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DRPS : Course Catalogue : School of History, Classics and Archaeology : History

Undergraduate Course: Machiavelli and His World (HIST10361)

Course Outline
SchoolSchool of History, Classics and Archaeology CollegeCollege of Arts, Humanities and Social Sciences
Credit level (Normal year taken)SCQF Level 10 (Year 3 Undergraduate) AvailabilityAvailable to all students
SCQF Credits20 ECTS Credits10
SummaryThis course focuses on knowledge and understanding of the life and works of Nicolo Machiavelli as a means of broadening and deepening knowledge of the Renaissance in Italy.
Course description The Florentine writer and political theorist Nicolo Machiavelli is one of the most original and controversial figures of the Italian Renaissance. His writings offer a stimulating and highly personal introduction to the troubled history of Italy during c. 1450-c.1530 and provide an introduction to the major themes of Renaissance culture from political duplicity and friendship to gender relations and the art of war. In this course students examine a wide range of Machiavelli's readings and place them in historical context in order to understand Machiavelli and his remarkable world.
Entry Requirements (not applicable to Visiting Students)
Pre-requisites Co-requisites
Prohibited Combinations Other requirements A pass or passes in 40 credits of first level historical courses or equivalent and a pass or passes in 40 credits of second level historical courses or equivalent.
Students should only be enrolled on this course with approval from the History Honours Programme Administrator.
Information for Visiting Students
Pre-requisitesVisiting students must have 3 History courses at grade B or above. We will only consider University/College level courses. Enrolments for this course are managed by the CAHSS Visiting Student Office, in line with the quotas allocated by the department. All enquiries to enrol must be made through the CAHSS Visiting Student Office. It is not appropriate for students to contact the department directly to request additional spaces.
High Demand Course? Yes
Course Delivery Information
Not being delivered
Learning Outcomes
On completion of this course, the student will be able to:
  1. demonstrate command of the body of knowledge about Machiavelli considered in the course;
  2. read, analyse and reflect critically upon relevant scholarship;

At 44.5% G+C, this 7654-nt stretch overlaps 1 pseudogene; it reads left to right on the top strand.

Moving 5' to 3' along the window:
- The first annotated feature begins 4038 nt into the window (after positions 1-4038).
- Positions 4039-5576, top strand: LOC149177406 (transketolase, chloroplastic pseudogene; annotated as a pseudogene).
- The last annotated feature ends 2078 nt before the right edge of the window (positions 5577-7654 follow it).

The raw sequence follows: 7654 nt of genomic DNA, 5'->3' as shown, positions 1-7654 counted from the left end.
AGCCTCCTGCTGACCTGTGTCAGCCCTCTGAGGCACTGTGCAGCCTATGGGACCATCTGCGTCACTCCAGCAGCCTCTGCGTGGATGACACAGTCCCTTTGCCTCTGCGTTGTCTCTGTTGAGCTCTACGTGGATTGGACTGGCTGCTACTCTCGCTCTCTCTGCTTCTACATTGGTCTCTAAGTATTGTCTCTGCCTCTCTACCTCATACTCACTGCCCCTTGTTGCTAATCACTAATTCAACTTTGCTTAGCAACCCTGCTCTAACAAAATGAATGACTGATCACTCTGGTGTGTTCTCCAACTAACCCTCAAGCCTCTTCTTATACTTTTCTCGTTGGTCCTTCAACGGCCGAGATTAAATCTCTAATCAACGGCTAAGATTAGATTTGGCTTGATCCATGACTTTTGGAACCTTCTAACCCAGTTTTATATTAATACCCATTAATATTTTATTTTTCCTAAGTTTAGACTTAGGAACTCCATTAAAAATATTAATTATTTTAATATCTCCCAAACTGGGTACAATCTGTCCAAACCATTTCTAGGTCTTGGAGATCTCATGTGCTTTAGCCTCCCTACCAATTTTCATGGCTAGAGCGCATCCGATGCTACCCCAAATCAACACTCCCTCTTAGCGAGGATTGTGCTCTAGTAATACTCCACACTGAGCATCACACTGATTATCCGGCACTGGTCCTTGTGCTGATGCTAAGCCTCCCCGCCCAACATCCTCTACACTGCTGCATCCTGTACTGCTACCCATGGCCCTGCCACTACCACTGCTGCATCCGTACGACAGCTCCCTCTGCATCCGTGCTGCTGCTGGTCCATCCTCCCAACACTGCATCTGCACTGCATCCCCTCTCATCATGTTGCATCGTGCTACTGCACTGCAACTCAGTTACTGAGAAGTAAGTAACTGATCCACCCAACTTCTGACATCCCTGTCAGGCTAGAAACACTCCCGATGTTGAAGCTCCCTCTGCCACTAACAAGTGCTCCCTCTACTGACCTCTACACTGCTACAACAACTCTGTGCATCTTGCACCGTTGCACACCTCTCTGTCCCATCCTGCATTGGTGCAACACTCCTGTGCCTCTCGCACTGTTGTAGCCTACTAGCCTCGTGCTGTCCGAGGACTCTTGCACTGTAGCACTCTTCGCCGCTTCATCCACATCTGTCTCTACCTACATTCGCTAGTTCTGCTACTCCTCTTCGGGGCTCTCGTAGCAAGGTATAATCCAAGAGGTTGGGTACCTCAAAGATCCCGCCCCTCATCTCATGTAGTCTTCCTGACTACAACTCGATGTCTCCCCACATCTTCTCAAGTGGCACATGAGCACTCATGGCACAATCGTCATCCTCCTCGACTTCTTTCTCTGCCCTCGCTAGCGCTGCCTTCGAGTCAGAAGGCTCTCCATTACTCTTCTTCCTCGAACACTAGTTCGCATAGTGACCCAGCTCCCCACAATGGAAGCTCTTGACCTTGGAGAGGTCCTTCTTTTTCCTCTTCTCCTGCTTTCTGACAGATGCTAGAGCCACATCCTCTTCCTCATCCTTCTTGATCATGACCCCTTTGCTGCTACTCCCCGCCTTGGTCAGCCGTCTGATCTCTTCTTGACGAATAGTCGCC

3. understand, evaluate and utilise a variety of assigned texts by Machiavelli;
  4. develop and sustain scholarly arguments in oral and written form, by formulating appropriate questions and utilising relevant evidence;
  5. demonstrate independence of mind and initiative; intellectual integrity and maturity; an ability to evaluate the work of others, including peers.
Reading List
Primary Sources
Niccolò Machiavelli, Machiavelli and His Friends: Their Personal Correspondence, edited and translated by James Atkinson and David Sices (DeKalb, 1996)

Niccolò Machiavelli, The Portable Machiavelli, edited and translated by Peter Bondanella and Mark Musa (Harmondsworth, 1979)

Secondary Reading
Erica Benner, Machiavelli¿s Prince: A New Reading (Oxford, 2013)

Robert Black, Machiavelli (London, 2013)

Alison Brown, The Renaissance (London, 1999)

Sebastian De Grazia, Machiavelli in Hell (Princeton, 1989)

Hanna F. Pitkin, Fortune is a Woman: Gender and Politics in the Thought of Niccolo Machiavelli (Berkeley, 1984)

Guido Ruggiero, Machiavelli in Love: Sex, Self and Society in the Italian Renaissance (Baltimore, 2007)

Maurizio Viroli, How to Read Machiavelli (London, 2008)

John M. Najemy, A History of Florence (Oxford, 2006)
Additional Information
Graduate Attributes and Skills Critical interpretation of texts; oral and written presentation skills
Course organiserProf Stephen Bowd
Tel: (0131 6)50 3758
Course secretaryMiss Annabel Samson
Tel: (0131 6)50 3783
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